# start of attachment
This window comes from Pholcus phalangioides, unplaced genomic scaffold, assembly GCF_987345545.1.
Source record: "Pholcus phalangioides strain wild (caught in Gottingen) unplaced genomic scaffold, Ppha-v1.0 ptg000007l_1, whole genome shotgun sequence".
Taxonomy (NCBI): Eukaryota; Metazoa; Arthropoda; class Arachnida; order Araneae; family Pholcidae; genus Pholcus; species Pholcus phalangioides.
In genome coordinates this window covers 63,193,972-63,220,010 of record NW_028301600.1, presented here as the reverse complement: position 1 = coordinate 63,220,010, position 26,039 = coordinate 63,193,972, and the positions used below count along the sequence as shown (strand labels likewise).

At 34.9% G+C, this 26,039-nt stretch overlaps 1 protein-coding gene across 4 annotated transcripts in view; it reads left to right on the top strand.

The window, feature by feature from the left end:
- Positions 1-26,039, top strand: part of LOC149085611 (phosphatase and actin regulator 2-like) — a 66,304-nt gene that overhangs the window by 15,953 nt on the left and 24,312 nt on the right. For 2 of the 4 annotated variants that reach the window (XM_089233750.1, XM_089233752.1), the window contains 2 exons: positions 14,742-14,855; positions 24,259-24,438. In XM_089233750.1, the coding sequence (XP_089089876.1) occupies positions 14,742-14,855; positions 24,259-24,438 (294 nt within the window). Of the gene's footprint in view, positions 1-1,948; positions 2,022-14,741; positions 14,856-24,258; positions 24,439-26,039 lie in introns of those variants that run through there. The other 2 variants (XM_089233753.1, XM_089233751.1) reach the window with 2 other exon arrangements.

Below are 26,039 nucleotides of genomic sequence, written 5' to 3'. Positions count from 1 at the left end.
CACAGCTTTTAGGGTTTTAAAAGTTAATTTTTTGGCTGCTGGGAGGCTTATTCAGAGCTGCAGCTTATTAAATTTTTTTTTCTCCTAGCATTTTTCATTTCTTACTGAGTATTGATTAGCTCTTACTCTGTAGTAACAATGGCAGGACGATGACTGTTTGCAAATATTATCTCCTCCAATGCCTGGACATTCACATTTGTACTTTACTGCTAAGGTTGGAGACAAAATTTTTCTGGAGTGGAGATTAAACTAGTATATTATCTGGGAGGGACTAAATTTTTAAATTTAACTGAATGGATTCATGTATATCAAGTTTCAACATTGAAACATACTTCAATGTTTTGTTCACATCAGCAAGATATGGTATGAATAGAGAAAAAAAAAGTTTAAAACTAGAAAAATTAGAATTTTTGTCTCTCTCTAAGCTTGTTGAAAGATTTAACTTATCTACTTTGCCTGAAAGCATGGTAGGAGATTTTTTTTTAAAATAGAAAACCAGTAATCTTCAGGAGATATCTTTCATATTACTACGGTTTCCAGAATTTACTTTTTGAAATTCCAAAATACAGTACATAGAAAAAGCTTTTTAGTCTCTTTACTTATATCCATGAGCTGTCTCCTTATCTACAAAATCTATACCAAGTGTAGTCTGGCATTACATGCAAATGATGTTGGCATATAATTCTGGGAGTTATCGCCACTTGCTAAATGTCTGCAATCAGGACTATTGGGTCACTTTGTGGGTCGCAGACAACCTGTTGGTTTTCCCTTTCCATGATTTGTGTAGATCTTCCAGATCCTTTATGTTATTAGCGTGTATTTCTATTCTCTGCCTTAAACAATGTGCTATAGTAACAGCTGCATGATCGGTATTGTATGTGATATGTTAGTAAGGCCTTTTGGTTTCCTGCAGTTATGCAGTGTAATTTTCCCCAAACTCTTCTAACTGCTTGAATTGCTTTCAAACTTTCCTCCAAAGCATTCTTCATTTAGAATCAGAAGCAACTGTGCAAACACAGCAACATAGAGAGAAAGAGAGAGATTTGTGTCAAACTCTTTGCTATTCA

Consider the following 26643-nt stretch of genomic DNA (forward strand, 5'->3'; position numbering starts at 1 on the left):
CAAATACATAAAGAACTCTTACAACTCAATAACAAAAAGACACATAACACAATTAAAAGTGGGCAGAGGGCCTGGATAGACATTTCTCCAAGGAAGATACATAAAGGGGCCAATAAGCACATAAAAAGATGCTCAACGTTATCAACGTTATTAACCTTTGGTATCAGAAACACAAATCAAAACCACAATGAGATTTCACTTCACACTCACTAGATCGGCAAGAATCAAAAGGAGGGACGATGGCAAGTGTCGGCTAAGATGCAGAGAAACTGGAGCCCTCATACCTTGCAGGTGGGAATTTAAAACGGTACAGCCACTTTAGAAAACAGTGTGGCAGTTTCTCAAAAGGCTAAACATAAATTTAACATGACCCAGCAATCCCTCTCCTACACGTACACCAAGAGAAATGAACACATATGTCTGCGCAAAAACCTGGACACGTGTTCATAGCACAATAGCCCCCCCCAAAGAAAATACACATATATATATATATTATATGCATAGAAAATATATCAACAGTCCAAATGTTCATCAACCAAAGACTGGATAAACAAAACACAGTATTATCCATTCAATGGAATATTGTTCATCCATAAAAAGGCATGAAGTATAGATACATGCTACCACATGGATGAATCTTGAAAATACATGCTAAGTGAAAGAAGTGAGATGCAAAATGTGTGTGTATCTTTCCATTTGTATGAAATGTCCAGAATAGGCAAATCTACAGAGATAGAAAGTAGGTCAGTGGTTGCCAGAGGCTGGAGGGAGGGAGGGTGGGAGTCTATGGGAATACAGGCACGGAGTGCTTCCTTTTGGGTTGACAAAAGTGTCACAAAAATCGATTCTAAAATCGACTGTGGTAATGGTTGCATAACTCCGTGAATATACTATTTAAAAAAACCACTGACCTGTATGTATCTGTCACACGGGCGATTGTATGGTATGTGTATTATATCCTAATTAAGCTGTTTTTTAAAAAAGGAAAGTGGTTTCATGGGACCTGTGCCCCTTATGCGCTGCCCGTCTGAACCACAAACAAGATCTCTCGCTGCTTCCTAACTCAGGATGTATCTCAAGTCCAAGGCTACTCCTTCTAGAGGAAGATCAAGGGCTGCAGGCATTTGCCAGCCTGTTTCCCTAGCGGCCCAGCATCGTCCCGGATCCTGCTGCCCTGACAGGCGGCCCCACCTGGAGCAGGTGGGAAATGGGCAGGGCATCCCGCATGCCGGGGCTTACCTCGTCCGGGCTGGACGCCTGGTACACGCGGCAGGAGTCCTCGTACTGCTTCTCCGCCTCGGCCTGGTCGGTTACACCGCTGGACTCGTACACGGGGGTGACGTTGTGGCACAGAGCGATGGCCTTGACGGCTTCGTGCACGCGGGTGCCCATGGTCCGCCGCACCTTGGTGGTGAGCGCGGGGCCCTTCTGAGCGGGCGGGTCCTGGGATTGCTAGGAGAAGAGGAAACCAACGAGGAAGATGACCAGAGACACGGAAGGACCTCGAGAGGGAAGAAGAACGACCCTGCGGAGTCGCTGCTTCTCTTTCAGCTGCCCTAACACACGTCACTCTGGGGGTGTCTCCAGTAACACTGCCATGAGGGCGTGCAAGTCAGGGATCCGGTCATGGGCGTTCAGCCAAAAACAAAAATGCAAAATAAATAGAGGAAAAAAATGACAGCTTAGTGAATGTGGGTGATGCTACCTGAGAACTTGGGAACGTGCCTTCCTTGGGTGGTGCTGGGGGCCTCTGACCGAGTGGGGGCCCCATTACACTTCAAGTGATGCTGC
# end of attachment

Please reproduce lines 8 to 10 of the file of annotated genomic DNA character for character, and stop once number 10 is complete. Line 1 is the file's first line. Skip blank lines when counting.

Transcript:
Below are 26,039 nucleotides of genomic sequence, written 5' to 3'. Positions count from 1 at the left end.
CACAGCTTTTAGGGTTTTAAAAGTTAATTTTTTGGCTGCTGGGAGGCTTATTCAGAGCTGCAGCTTATTAAATTTTTTTTTCTCCTAGCATTTTTCATTTCTTACTGAGTATTGATTAGCTCTTACTCTGTAGTAACAATGGCAGGACGATGACTGTTTGCAAATATTATCTCCTCCAATGCCTGGACATTCACATTTGTACTTTACTGCTAAGGTTGGAGACAAAATTTTTCTGGAGTGGAGATTAAACTAGTATATTATCTGGGAGGGACTAAATTTTTAAATTTAACTGAATGGATTCATGTATATCAAGTTTCAACATTGAAACATACTTCAATGTTTTGTTCACATCAGCAAGATATGGTATGAATAGAGAAAAAAAAAGTTTAAAACTAGAAAAATTAGAATTTTTGTCTCTCTCTAAGCTTGTTGAAAGATTTAACTTATCTACTTTGCCTGAAAGCATGGTAGGAGATTTTTTTTTAAAATAGAAAACCAGTAATCTTCAGGAGATATCTTTCATATTACTACGGTTTCCAGAATTTACTTTTTGAAATTCCAAAATACAGTACATAGAAAAAGCTTTTTAGTCTCTTTACTTATATCCATGAGCTGTCTCCTTATCTACAAAATCTATACCAAGTGTAGTCTGGCATTACATGCAAATGATGTTGGCATATAATTCTGGGAGTTATCGCCACTTGCTAAATGTCTGCAATCAGGACTATTGGGTCACTTTGTGGGTCGCAGACAACCTGTTGGTTTTCCCTTTCCATGATTTGTGTAGATCTTCCAGATCCTTTATGTTATTAGCGTGTATTTCTATTCTCTGCCTTAAACAATGTGCTATAGTAACAGCTGCATGATCGGTATTGTATGTGATATGTTAGTAAGGCCTTTTGGTTTCCTGCAGTTATGCAGTGTAATTTTCCCCAAACTCTTCTAACTGCTTGAATTGCTTTCAAACTTTCCTCCAAAGCATTCTTCATTTAGAATCAGAAGCAACTGTGCAAACACAGCAACATAGAGAGAAAGAGAGAGATTTGTGTCAAACTCTTTGCTATTCA

Consider the following 26643-nt stretch of genomic DNA (forward strand, 5'->3'; position numbering starts at 1 on the left):